We’re only a few hours into Hurricane Sandy, and commentators left and right are already accusing each other of “politicizing” the storm.
As if that’s a bad thing.
In fact, politicizing is exactly what this storm needs. Last night, the cable networks barely mentioned global warming. Evidently discussing the root causes of the biblical weather that has struck the United States—and much of the rest of the globe—in recent years is considered bad form.
I suspect that in the days ahead President Obama will avoid mentioning Mitt Romney’s proposed disbanding of the Federal Emergency Management Agency for fear of being accused of injecting crass electoral concerns into what should be a pristinely apolitical natural disaster.
The sanctimony is nauseating. In a democracy, politics is not something we stop discussing when tragedy strikes. It’s the mechanism we use, as best we can, to prevent such tragedies.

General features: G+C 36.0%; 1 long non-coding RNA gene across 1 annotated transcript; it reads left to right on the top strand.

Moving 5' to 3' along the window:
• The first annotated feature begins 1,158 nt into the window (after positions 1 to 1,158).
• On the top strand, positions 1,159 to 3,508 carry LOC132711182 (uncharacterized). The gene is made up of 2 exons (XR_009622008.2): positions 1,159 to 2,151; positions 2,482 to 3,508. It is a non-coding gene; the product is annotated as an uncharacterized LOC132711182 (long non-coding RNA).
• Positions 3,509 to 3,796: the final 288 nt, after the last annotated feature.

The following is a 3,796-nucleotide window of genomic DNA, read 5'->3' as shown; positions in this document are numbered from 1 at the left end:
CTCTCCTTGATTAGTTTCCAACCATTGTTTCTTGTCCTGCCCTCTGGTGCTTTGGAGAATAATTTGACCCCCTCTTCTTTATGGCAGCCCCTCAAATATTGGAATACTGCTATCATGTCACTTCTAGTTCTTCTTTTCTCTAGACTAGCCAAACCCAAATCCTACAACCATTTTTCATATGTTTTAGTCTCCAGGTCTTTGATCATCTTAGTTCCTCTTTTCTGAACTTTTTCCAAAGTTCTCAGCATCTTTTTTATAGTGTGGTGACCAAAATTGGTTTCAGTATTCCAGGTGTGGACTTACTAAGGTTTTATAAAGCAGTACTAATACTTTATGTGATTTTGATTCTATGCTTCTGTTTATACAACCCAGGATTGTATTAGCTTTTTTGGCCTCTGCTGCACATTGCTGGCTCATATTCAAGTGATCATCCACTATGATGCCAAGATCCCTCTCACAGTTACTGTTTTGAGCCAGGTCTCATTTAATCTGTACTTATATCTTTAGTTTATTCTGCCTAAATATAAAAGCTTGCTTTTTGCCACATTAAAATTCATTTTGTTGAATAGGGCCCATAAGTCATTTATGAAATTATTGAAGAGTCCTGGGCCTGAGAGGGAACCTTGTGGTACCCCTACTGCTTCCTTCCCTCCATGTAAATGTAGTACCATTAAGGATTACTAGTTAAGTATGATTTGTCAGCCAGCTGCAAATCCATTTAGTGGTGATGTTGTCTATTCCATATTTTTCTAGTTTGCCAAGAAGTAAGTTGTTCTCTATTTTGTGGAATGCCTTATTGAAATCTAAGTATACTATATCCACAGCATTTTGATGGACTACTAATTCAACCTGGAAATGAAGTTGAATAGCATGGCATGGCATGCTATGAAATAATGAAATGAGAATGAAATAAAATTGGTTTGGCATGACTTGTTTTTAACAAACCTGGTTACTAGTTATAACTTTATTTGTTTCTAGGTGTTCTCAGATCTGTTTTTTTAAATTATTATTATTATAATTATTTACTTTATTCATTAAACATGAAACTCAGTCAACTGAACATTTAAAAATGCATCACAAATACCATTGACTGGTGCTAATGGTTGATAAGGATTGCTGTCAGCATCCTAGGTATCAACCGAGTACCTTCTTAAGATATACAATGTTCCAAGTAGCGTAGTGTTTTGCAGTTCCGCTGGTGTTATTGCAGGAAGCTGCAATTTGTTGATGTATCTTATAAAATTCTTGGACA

If there’s one thing that even the Tea Party agrees that government should do, it is protect lives, property, and public order. When government policy allows, and even subsidizes, business and individuals to engage in behavior that heats up the oceans, and that extra heat helps produce killer storms like Sandy, government has failed its most basic responsibility.
In a democracy, politics is not something we stop discussing when tragedy strikes.
And when Sandy hits, and government lacks the resources to save as many lives as possible, political outrage is a much healthier reaction than pious fatalism.
So far, one party has spent election 2012 ignoring climate change and the other party has spent election 2012 mocking it. Now, a week before America votes, a storm almost certainly amplified by climate change has devastated the East Coast of the United States.
If, in the wake of Sandy, the two men seeking the presidency decide it’s undignified to discuss what just might be the most important public-policy issue facing the planet, then we’re in even worse shape than I thought.